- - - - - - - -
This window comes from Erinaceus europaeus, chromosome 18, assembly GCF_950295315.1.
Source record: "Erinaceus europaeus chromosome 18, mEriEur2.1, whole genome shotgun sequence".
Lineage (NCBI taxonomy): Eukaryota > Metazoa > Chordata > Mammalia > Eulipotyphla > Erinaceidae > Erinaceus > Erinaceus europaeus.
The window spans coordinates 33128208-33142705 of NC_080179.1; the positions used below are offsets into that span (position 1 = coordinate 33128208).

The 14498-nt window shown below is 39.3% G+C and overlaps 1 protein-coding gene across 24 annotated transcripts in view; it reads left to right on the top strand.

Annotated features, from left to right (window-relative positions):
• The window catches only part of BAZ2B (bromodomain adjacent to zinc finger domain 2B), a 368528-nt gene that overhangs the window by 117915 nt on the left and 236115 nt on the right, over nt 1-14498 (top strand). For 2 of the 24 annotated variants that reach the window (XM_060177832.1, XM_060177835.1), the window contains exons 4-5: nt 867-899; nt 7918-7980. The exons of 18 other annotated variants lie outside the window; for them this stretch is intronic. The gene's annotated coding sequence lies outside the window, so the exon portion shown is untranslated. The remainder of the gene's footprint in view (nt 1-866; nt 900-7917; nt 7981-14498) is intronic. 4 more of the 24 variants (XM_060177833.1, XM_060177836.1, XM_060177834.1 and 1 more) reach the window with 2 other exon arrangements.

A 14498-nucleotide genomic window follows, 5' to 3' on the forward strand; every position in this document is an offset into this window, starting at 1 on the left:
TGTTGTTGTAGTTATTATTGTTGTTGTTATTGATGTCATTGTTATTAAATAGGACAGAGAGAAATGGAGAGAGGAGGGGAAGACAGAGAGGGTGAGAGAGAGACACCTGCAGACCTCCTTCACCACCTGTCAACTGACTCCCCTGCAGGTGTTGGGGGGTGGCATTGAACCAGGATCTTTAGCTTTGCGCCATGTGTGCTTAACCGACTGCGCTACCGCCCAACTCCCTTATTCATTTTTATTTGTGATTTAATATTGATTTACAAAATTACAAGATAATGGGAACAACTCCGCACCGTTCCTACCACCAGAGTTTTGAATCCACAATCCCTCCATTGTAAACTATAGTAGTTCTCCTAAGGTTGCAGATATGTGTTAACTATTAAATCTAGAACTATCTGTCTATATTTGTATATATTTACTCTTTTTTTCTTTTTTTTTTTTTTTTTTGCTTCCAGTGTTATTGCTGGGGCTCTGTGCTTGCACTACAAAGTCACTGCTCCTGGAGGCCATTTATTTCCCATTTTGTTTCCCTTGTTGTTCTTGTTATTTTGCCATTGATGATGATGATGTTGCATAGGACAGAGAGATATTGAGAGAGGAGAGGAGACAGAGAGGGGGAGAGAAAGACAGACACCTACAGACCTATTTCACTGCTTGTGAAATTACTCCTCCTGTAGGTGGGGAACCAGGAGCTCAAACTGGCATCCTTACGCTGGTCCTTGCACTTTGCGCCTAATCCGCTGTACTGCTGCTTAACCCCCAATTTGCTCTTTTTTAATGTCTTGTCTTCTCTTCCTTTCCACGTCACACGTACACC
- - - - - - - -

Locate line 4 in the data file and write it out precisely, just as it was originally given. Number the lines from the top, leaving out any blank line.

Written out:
The window spans coordinates 33128208-33142705 of NC_080179.1; the positions used below are offsets into that span (position 1 = coordinate 33128208).